My friends helped me stand to my feet and ushered me into Dan's SUV that had just pulled up to bring me to the hospital. I sang for joy inside because I could walk. As we pulled away Marie promised she would get back on Vega and work him for me, teach him he has nothing to fear. God Bless that girl. Vega stood next to her, caught once again. I looked in his wide, white, fear stricken eyes and told him, "I'm sorry Vega. I don't blame you." And off we went to the hospital.

I broke my elbow into several pieces, shattered my radial head. I remained in Fulton for almost two emotionally trying weeks until they determined I would need to return home for surgery. I packed up my stuff and my parents came to get me the next day.

Surgery went well, and I am recovering quickly. It is good to be back with my family and it has given me a lot of time to think. I am now reconsidering my educational path, exploring options over than college to get my Equine Education. It is still up in the air about what I am going to do, but I am hopful and excited about where God is going to send me. I'll go into more detail about this later.

As for Vega, he is still in Missouri. Marie has been caring for him and has ridden him almost everyday since I left. He has made much progress, and she says he is becoming a wonderful trail horse. I am so happy to hear about this, but I am sad inside because I know that I cannot do anything else for him at this time. I don't have enough training experience and I know I will always be a little afraid of riding him. So, I made the most heartbreaking descision I have ever made and decided to sell him to Marie. I know she will take good care of him and train him to be the horse I always knew he could be.

I love him dearly and he will always hold a special place in my heart. But I feel like this is the best for both of us. Now he we can both proceed in our training and progress without hindering each other. I feel a great peace about this and know it will all work for good in the end.

Miranda

Monday, April 7, 2008

New Horizons

I've been puting off this post for quite a while now... I'm not sure why... I guess I just don't know where to start. I'm very excited about it though. Let me just get to it.

My life is taking a new direction. I guess it was just over a month ago when I started to question what I wanted to do with my life. I love my job at the vets office because I get to work with animals everyday, but I began to relize that I really don't have any passion for medicine. I have watched the Veterinarians at my clinic very closly and I can not picture myself in their postions. I love animals and I really want to work with them; but, even though the vets are working on animals, really there focus is the medicine part. I thought maybe because blood, gore, and needles didn't bother me I was destined to be a vet....

I found myself day dreaming more about what I could do because I was a vet, more than thinking about actually being a vet. I was thinking, "Because I'll be a vet I'll have enough money to own my own horse barn," and "I hope I'll be able to have enough spare time when I'm not working to train my horses and go to horse shows," and "Wouldn't it be cool if I could give kids riding lessons on the weekends?" My thoughts where consumed with horses, horses, horses, and I rarely found my self thinking of my vet career in a positive light; in fact I found myself DREADING the next three years of college and the following four years of Vet school, very few of classes I'd have to take seemed interesting to me, I knew I would be strugeling through the whole thing.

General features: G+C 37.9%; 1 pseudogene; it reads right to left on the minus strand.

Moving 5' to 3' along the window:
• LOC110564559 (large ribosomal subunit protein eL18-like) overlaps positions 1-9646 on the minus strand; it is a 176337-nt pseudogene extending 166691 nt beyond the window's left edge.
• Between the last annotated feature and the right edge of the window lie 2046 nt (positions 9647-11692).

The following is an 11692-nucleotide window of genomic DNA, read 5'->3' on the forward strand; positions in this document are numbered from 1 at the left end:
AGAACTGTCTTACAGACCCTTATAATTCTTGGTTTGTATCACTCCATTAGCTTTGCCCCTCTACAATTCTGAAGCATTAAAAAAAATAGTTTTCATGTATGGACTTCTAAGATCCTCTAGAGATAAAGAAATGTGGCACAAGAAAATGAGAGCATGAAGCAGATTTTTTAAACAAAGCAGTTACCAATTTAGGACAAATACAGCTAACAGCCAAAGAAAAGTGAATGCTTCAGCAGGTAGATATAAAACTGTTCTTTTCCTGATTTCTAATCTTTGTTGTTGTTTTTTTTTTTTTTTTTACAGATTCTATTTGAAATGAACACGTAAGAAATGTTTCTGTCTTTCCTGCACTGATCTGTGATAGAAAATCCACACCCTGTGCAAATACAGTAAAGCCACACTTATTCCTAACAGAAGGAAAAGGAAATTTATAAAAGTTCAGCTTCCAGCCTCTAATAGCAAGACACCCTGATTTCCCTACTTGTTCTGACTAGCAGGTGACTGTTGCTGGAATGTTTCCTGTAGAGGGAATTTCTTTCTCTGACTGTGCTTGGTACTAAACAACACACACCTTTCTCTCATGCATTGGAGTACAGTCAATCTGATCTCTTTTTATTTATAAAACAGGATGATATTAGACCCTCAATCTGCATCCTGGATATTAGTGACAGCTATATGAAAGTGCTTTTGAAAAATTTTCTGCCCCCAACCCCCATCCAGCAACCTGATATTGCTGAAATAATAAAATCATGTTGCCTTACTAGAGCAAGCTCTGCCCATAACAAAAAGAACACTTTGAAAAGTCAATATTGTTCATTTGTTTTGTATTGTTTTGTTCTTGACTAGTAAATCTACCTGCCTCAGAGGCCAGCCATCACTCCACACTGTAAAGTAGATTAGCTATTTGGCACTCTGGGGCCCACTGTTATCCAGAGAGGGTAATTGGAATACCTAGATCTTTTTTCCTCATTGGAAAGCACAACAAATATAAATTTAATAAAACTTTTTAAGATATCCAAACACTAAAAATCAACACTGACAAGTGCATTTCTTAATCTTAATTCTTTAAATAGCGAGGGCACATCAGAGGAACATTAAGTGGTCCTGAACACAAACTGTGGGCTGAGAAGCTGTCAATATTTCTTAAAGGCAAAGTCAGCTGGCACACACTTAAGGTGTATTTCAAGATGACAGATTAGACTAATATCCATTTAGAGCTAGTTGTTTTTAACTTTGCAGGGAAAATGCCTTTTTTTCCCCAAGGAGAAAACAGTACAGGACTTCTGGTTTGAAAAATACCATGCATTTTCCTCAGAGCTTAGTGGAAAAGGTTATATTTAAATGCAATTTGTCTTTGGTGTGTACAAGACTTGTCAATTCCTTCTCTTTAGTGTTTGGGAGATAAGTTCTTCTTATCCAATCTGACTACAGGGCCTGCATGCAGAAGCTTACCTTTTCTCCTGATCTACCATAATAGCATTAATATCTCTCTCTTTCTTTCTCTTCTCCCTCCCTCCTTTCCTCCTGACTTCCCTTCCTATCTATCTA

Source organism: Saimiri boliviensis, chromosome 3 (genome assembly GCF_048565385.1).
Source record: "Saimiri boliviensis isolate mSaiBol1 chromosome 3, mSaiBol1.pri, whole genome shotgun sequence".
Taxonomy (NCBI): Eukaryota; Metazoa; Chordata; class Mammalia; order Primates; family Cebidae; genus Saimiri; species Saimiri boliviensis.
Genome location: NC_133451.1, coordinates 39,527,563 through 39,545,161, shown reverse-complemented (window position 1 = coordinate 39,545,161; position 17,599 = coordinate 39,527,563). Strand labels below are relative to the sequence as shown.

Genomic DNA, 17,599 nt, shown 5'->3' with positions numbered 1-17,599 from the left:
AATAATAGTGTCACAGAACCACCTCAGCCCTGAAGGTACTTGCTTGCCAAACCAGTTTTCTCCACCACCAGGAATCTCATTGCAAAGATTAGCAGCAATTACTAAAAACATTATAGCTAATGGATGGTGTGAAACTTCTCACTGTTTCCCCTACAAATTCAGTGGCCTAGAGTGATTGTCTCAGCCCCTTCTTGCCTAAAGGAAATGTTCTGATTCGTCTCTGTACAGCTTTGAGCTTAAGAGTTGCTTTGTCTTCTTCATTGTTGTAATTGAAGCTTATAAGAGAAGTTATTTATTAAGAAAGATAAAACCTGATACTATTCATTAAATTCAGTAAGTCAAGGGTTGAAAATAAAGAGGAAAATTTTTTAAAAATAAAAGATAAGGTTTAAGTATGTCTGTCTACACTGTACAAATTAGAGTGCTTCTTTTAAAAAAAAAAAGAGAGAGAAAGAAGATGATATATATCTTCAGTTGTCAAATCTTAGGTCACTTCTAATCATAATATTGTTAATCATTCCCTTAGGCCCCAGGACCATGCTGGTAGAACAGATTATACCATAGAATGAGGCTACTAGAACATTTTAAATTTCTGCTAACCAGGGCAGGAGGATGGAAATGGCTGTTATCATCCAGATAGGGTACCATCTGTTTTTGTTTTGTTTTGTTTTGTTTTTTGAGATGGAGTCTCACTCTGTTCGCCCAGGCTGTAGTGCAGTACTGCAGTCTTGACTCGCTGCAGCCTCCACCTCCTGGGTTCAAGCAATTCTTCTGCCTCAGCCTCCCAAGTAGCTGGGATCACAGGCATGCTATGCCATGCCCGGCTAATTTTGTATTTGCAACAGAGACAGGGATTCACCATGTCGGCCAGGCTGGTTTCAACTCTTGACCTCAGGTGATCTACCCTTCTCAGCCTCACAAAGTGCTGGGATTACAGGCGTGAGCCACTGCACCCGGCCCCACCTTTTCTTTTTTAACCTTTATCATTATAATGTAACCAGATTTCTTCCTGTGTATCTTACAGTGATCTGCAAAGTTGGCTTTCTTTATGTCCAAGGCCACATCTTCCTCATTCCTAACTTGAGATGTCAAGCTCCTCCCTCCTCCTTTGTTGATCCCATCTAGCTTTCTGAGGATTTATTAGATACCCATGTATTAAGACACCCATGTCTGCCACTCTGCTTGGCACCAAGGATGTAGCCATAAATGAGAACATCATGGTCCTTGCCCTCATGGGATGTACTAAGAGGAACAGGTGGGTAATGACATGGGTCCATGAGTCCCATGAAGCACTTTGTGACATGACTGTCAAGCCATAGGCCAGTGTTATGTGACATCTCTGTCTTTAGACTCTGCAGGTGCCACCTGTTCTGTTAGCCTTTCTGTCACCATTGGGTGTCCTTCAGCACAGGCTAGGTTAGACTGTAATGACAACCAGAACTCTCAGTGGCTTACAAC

After a lot of thought and prayer, and wise instruction from my parents who encouraged me to follow my passions, I decided to change my major from Pre-Vet to Equine Science.

Of course, Lee University dosen't have a major in Equine Science, so I will be transfering to William Woods University in Fulton, Missouri in the Fall. William Woods was the first University to offer a four year degree in Equine Science in the USA. They have riding concentrations in Hunter/Jumper, Dressage, Western, and Saddle Seat. They have a large riding facility right on campus with a couple hundred horses. They host horse shows on campus and the students also travel to nearby horse shows as well. It should give me a really good soild foundation to pursue practically any job in the horse industry (Of course that can be easier said than done). This will mean a lot of work for me, both physically, mentally, and emotionally. But I am determined to do well.

I will be goint to vist the school this weekend.

For the first time in my life I am chasing after a career that I REALLY want to do. I know that I will love every moment of it. I'm very excited, though a little sad that I will be leaving home (I wasn't planing on leaving home for another two years).

I would apreciate your prayers and suport durring this time of transition.

Miranda

Sunday, March 2, 2008

Brat!



Oy... I'm not very happy with Vega today. I went out to the stables today with my mom and my little sister Moriah, she has been dying to see Vega. When I went to go catch him he just ran from me, I don't mean the little games of keep away that he plays with me from time to time, I mean he was full out "You're not catching me today SUCKER!" I could not believe him! He has not run from me that bad since I first got him. It was a complete act of defiance. Lately he has been so good for me, coming straight to me most of the time.... Boy, not so today.